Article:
Eight months later, Fox is back to parroting these same untruths to reprise their Benghazi smear campaign.
On May 6's Happening Now, host Jon Scott spoke with anchor Bret Baier about upcoming congressional hearings on Benghazi. Fox again ignored Obama's declaration that Benghazi was an "act of terror," airing this graphic during Baier's interview:
From the April 30 edition of Fox Business' Lou Dobbs Tonight:
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Discredited gun advocate John Lott argued against a draft United Nations Arms Trade Treaty by invoking two debunked NRA conspiracy theories and claimed that it would lead to international regulation of gun ownership and national gun registries for lawful gun owners.
United Nations member states met this week to negotiate an international arms trade treaty with the stated objective of establishing "the highest possible common international standards for regulating" international trade in conventional arms and to "eradicate the illicit trade in conventional arms and prevent their diversion." In a March 28 editorial on FoxNews.com, Lott claimed that the U.N. Arms Trade Treaty (ATT) would "regulate individual gun ownership all across the world." He went on to say that the treaty would force countries to maintain "a national control list" so that they could regulate weapon brokering between states.
In fact, both the U.N. draft of the arms treaty and the Obama administration made clear that the agreement would not infringe on the Second Amendment rights of U.S. citizens. The U.N. draft reaffirmed in its preamble " the sovereign right of any State to regulate and control conventional arms exclusively within its territory, pursuant to its own legal or constitutional system." The U.S. Department of State added that the final treaty must not cross key "red lines" in order to receive U.S. support, which included that "the Second Amendment to the Constitution must be upheld" without infringements upon "sovereign control" of domestic gun laws:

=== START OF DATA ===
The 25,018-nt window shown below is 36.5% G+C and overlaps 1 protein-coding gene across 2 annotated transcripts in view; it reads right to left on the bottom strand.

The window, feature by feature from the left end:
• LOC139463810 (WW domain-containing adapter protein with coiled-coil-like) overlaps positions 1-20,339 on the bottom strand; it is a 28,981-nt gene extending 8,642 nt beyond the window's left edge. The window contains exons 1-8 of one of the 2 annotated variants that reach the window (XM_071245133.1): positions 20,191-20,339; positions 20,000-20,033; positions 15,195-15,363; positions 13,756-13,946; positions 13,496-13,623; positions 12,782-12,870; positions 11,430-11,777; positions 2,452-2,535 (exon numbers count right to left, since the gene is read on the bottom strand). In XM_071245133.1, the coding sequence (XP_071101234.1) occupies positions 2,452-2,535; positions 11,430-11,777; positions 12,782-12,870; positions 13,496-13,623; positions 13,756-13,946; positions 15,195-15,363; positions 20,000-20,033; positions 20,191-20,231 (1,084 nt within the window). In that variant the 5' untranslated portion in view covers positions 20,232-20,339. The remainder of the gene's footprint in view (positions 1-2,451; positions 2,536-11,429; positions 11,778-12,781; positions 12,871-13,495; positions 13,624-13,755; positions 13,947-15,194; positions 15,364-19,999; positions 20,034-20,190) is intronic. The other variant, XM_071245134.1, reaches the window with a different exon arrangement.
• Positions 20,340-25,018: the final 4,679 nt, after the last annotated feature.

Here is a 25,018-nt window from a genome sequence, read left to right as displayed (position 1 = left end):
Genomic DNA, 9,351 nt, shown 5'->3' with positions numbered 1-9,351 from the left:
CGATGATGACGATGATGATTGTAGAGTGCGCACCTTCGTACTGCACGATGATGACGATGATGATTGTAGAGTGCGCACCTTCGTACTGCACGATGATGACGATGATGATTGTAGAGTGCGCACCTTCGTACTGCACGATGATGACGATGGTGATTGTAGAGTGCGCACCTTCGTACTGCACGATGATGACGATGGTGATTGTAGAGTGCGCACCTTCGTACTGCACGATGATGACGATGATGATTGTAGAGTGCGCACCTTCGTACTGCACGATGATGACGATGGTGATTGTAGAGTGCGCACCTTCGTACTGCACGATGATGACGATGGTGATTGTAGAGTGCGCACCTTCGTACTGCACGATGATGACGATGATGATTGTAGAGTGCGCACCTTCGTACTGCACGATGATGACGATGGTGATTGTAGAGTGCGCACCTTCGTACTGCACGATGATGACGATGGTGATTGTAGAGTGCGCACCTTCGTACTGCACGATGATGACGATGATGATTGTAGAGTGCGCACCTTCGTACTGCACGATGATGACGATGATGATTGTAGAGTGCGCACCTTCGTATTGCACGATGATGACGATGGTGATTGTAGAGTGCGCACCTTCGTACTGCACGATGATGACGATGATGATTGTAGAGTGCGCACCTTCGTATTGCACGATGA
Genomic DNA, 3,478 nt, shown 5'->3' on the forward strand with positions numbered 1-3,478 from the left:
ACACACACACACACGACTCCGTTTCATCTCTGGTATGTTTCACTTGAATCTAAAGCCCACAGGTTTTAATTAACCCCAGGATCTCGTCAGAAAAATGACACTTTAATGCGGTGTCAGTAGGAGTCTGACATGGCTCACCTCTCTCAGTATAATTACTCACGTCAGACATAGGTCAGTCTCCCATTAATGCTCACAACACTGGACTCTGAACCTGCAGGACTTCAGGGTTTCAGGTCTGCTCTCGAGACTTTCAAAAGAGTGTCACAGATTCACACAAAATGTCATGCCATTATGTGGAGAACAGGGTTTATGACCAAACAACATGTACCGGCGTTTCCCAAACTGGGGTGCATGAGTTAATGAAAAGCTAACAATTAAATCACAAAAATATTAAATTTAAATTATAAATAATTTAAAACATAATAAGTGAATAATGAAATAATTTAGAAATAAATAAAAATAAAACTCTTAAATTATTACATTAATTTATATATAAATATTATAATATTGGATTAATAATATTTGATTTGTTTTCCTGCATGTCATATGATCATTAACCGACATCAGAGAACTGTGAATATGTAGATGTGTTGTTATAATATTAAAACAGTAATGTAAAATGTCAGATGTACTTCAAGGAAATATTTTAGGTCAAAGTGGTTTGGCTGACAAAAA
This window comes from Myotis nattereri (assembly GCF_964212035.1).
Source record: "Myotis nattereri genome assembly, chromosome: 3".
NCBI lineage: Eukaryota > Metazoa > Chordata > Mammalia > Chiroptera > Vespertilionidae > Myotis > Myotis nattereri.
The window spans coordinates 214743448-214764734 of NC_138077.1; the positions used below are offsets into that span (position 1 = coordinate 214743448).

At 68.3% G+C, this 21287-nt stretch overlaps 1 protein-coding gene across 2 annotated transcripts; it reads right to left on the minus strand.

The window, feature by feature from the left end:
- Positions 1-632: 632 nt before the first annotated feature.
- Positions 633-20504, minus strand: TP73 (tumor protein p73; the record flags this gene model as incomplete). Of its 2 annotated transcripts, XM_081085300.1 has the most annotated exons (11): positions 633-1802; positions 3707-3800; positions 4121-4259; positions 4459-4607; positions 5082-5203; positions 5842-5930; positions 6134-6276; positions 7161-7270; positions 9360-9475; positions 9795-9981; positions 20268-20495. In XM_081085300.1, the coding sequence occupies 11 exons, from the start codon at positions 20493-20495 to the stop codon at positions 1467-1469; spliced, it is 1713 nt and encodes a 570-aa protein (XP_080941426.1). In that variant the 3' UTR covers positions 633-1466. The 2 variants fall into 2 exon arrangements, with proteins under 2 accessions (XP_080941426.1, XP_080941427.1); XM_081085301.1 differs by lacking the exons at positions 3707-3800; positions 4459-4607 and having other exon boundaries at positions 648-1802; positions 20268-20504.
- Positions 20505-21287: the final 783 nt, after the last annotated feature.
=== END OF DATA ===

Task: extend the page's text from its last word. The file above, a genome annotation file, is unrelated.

Fox News suggested that an attack in Syria might have involved chemical weapons from Iraq, pushing a conspiracy theory that Saddam Hussein hid WMD in other countries prior to the Iraq war. Fox made a similar claim just two days ago.
On March 19, the Syrian government and Syrian rebels accused each other of launching a chemical weapon attack within the country. The United States government has said there is no confirmation that such a strike occurred, but the United Nations announced on March 21 that it will investigate the accusations that chemical weapons were used.
On the March 22 edition of Fox & Friends, co-host Brian Kilmeade asked Fox News military analyst and birther Thomas McInerney: "What are the chances of the return address on these chemicals being from Iraq?" McInerney said that this was conjecture but that there was still a high probability of that being the case, explaining: "[W]e do know prior to Operation Iraqi Freedom that there was a lot of vehicles crossing the border into Syria ... I think that it would be a very high probability if we could get into those bunkers, that they would have Iraqi signatures on them."
The claim that Iraq transferred WMD to other countries before the U.S.-led invasion is not supported by evidence.